As parents, we all want our kids to go out into the world confident in their abilities and ready to tackle anything. But our instinct is to help as much as we can—even to the point of helicopter parenting and preventing them from learning resilience. So what are the best ways to ensure our kids build self-confidence? We spoke to Alanna Levine, MD, a New York-based pediatrician and mom to Sophie and Charlie, about how we can achieve this worthy goal. The first thing to realize? It’s a gradual process that starts very early. “When you empower your child from the start, and resist solving their problems for them, they gain confidence and know that you believe in them,” says Dr. Levine. See below for her best advice, and for more, check out her video below, featuring The Local Moms Network co-founder Megan Sullivan and products from our partner Stokke, the Scandinavian brand designing better products that strengthen the bond between babies and parents.
Start Earlier Than You Think
At six months, moms notice their baby will reach for toys. “If you notice that your child wants something, encourage her to reach for it,” says Dr. Levine. If you hand it to her, she won’t get that important opportunity to learn how to reach it herself.
Of course, we all hope our kids will succeed and wanting to help them is natural. “However, if you sit back and watch your toddler struggle to put his pants on, at some point he will have mastery of the skill and will be dressing himself while you are doing something else,” says Dr. Levine.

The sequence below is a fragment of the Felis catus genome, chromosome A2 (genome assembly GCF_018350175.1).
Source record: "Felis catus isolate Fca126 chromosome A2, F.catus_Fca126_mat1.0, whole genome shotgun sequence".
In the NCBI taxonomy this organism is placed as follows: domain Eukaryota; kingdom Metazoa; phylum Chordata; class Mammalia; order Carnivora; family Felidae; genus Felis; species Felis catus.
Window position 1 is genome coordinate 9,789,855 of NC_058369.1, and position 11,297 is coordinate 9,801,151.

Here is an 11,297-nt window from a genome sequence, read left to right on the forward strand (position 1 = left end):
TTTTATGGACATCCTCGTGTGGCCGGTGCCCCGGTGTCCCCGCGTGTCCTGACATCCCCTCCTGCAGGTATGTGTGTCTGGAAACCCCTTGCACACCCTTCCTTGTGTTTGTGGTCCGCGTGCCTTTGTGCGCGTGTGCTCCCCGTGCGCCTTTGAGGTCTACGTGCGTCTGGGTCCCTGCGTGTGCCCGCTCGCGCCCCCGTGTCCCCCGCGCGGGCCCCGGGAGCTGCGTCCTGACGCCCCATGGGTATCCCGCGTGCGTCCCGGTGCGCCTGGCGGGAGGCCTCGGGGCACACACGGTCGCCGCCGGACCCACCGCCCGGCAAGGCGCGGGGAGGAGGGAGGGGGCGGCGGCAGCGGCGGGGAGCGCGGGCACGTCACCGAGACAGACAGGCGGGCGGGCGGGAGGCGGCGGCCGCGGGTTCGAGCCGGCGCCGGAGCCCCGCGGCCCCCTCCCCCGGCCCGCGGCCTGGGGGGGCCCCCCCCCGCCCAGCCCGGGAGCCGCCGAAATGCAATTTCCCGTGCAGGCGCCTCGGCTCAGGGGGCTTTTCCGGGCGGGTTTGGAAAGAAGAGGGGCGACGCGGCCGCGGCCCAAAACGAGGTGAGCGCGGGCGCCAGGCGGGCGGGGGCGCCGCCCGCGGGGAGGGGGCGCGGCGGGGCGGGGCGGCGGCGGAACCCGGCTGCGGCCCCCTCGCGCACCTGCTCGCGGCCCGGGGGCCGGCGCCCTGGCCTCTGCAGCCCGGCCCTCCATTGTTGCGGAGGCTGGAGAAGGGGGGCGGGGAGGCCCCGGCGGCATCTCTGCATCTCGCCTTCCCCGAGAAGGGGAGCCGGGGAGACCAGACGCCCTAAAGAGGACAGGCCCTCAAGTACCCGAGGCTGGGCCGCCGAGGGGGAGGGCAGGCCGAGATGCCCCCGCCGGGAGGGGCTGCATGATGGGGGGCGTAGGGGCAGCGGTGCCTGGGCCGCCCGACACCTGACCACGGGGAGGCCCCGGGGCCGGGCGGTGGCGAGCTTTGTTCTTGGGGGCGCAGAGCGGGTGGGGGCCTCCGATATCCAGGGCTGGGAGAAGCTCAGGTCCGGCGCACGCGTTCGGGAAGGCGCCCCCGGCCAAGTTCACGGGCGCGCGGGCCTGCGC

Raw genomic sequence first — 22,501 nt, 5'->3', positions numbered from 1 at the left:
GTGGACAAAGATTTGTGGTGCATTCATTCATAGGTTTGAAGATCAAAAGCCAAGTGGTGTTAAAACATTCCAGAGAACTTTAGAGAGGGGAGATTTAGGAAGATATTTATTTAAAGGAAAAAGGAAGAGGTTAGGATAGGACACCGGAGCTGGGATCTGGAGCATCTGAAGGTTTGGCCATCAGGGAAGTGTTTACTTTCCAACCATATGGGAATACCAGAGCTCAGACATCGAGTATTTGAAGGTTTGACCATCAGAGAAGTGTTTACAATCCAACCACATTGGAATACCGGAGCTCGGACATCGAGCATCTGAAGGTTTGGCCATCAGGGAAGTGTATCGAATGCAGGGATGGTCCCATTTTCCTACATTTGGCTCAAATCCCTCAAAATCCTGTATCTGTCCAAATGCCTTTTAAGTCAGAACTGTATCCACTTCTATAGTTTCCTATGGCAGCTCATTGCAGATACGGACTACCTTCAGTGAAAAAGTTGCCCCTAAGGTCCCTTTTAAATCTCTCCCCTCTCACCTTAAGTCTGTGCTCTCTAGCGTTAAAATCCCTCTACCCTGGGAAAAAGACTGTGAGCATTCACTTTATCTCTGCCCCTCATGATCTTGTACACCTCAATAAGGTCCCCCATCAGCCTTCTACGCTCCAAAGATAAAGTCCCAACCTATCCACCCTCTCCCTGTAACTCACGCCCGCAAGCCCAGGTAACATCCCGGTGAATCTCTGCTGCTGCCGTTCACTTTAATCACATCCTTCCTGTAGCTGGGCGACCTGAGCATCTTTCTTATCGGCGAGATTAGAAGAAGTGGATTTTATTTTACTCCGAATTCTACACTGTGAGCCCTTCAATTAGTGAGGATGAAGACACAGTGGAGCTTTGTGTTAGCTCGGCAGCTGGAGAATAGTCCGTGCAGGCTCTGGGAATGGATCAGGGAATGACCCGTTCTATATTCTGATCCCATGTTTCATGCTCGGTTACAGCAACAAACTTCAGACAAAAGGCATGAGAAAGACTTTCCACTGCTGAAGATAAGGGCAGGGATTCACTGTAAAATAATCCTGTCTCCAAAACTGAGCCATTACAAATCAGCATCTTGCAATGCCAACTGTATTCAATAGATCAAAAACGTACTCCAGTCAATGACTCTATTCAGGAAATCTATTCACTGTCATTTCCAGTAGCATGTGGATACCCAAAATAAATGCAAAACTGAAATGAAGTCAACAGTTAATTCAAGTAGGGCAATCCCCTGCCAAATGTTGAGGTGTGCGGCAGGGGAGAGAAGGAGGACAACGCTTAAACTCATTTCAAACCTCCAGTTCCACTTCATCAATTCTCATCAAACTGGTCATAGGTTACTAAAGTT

Practice on the Weekend
If exercising this patience is impossible, say, in the 8 am preschool rush, it’s totally fine to help a bit more during the week when necessary, and encourage them to practice new skills on the weekend.
Know that It’s Worth It
Although practicing these techniques of patience and persistence can be exhausting (particularly when dealing with toddlers), the more skills they know, the less you have to do—and the more self-reliant they’ll be as adults. Says Dr. Levine: “Learning at an early age that you have the skills to seek and acquire new information, and that you have the patience to keep trying until you succeed, will help children grow into confident capable adolescents and young adults.”
This story is sponsored by Stokke. Rooted in Scandinavia, Stokke products facilitate the freedom for children to grow with independence in a safe environment.
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